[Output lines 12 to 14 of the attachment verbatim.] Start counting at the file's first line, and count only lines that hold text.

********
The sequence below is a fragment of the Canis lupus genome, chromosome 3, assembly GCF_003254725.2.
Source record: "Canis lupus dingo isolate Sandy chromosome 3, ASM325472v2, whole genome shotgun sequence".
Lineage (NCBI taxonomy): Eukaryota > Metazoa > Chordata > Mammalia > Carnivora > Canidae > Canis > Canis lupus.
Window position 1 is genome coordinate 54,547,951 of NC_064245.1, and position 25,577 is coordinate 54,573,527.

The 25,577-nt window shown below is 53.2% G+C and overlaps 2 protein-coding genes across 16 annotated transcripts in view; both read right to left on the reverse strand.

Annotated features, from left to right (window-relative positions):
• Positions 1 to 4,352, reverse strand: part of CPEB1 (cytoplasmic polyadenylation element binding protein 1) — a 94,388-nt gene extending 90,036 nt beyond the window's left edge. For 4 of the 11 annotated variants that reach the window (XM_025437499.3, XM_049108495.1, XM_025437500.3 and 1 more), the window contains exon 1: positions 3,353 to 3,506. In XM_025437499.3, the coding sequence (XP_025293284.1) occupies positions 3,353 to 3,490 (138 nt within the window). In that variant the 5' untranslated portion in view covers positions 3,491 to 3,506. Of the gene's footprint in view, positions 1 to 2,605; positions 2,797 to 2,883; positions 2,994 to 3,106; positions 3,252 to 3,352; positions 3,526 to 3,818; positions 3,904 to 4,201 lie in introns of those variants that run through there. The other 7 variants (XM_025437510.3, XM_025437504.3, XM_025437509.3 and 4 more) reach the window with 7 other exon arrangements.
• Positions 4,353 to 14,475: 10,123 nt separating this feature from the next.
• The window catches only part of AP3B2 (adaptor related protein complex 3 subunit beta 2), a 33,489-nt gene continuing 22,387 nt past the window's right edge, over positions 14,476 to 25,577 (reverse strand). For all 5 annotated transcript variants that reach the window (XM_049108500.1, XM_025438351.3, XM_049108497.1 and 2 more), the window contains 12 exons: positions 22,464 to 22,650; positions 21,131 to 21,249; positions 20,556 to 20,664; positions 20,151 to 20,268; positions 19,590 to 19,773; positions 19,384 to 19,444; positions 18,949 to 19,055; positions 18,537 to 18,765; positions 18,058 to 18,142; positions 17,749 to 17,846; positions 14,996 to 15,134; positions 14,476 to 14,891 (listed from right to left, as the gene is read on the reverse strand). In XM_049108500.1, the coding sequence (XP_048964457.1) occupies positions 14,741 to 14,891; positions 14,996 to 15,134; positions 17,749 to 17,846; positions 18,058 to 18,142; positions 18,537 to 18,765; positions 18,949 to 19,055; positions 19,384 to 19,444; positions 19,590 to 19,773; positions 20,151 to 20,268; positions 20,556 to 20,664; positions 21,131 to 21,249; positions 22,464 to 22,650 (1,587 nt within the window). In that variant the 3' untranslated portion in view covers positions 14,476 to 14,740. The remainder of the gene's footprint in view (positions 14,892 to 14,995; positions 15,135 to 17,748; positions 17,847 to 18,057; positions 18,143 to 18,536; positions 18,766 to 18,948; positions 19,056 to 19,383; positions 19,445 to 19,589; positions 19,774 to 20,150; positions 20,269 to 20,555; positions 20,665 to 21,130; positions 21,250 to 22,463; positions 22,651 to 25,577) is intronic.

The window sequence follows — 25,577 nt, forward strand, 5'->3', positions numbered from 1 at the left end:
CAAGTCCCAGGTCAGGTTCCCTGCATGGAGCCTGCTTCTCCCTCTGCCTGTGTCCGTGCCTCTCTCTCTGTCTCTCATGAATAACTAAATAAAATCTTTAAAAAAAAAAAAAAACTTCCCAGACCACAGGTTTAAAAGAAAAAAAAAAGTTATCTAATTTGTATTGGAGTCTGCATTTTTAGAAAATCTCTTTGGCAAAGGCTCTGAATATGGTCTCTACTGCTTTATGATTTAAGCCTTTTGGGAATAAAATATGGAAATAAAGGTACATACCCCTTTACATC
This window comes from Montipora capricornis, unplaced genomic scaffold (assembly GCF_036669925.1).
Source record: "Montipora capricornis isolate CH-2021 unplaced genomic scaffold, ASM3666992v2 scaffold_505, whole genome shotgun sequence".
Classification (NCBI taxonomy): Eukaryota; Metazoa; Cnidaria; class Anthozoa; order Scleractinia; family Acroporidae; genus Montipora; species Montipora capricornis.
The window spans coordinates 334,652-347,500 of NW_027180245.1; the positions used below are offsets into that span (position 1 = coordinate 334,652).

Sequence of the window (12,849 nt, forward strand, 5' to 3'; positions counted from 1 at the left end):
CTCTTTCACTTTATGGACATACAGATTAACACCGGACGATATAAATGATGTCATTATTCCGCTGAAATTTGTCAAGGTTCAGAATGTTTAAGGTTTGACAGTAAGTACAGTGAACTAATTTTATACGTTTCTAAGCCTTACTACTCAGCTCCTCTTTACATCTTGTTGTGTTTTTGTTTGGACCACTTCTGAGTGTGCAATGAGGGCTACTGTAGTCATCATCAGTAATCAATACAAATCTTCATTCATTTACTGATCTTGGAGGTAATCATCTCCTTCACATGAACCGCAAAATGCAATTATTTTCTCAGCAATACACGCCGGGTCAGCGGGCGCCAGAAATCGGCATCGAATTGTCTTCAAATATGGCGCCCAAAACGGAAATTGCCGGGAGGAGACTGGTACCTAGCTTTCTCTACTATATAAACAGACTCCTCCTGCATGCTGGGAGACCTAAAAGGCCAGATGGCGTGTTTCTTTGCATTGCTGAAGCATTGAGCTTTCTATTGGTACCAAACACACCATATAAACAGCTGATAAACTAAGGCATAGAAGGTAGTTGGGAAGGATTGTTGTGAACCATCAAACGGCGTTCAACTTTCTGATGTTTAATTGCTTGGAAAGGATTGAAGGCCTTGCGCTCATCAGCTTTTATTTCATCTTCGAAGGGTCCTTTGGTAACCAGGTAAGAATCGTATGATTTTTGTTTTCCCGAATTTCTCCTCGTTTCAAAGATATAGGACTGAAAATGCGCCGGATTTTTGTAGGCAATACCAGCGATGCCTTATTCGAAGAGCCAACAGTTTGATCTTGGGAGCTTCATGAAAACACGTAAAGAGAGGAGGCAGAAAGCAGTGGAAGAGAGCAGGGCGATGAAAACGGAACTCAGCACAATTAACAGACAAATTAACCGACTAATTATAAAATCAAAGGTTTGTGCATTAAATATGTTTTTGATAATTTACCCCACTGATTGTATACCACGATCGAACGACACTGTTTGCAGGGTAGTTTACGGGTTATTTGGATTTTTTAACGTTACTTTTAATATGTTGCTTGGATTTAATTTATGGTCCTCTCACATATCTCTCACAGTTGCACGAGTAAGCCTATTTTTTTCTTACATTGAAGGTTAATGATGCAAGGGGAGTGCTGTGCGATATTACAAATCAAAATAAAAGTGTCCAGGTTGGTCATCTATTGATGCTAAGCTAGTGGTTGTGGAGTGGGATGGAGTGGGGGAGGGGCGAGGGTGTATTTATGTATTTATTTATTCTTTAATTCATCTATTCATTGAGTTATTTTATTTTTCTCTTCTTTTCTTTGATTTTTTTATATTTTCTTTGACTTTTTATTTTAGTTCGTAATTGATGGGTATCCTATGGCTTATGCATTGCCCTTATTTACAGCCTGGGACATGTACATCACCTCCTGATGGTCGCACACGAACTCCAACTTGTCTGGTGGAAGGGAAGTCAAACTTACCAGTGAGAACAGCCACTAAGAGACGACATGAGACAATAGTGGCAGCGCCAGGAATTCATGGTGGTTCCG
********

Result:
This window comes from Montipora capricornis, unplaced genomic scaffold (assembly GCF_036669925.1).
Source record: "Montipora capricornis isolate CH-2021 unplaced genomic scaffold, ASM3666992v2 scaffold_505, whole genome shotgun sequence".
Classification (NCBI taxonomy): Eukaryota; Metazoa; Cnidaria; class Anthozoa; order Scleractinia; family Acroporidae; genus Montipora; species Montipora capricornis.